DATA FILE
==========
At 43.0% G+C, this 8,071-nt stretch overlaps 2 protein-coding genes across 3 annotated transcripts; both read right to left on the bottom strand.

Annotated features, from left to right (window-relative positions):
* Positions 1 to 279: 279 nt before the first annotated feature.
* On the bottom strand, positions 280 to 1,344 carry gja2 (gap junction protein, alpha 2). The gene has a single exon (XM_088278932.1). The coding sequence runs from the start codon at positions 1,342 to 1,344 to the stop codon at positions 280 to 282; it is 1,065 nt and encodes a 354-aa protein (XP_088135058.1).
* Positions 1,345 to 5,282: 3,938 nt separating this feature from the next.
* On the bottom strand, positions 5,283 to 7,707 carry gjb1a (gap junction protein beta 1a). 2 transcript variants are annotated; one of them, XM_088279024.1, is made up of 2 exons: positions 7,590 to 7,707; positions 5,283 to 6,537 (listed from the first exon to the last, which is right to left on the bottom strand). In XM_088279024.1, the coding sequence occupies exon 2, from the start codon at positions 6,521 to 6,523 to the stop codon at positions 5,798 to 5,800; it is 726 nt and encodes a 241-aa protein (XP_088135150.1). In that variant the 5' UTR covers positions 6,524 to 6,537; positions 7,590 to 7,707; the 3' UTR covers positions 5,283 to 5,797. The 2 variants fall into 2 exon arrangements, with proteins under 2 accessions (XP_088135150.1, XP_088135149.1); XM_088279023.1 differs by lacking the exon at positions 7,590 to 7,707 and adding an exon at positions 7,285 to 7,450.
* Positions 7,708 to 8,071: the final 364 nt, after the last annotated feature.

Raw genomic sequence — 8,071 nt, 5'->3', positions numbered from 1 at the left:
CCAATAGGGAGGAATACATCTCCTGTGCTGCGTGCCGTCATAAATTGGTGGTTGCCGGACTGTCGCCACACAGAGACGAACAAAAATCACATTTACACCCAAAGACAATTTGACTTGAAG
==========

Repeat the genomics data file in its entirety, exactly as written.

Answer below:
At 43.0% G+C, this 8,071-nt stretch overlaps 2 protein-coding genes across 3 annotated transcripts; both read right to left on the bottom strand.

Annotated features, from left to right (window-relative positions):
* Positions 1 to 279: 279 nt before the first annotated feature.
* On the bottom strand, positions 280 to 1,344 carry gja2 (gap junction protein, alpha 2). The gene has a single exon (XM_088278932.1). The coding sequence runs from the start codon at positions 1,342 to 1,344 to the stop codon at positions 280 to 282; it is 1,065 nt and encodes a 354-aa protein (XP_088135058.1).
* Positions 1,345 to 5,282: 3,938 nt separating this feature from the next.
* On the bottom strand, positions 5,283 to 7,707 carry gjb1a (gap junction protein beta 1a). 2 transcript variants are annotated; one of them, XM_088279024.1, is made up of 2 exons: positions 7,590 to 7,707; positions 5,283 to 6,537 (listed from the first exon to the last, which is right to left on the bottom strand). In XM_088279024.1, the coding sequence occupies exon 2, from the start codon at positions 6,521 to 6,523 to the stop codon at positions 5,798 to 5,800; it is 726 nt and encodes a 241-aa protein (XP_088135150.1). In that variant the 5' UTR covers positions 6,524 to 6,537; positions 7,590 to 7,707; the 3' UTR covers positions 5,283 to 5,797. The 2 variants fall into 2 exon arrangements, with proteins under 2 accessions (XP_088135150.1, XP_088135149.1); XM_088279023.1 differs by lacking the exon at positions 7,590 to 7,707 and adding an exon at positions 7,285 to 7,450.
* Positions 7,708 to 8,071: the final 364 nt, after the last annotated feature.

Raw genomic sequence — 8,071 nt, 5'->3', positions numbered from 1 at the left:
CCAATAGGGAGGAATACATCTCCTGTGCTGCGTGCCGTCATAAATTGGTGGTTGCCGGACTGTCGCCACACAGAGACGAACAAAAATCACATTTACACCCAAAGACAATTTGACTTGAAG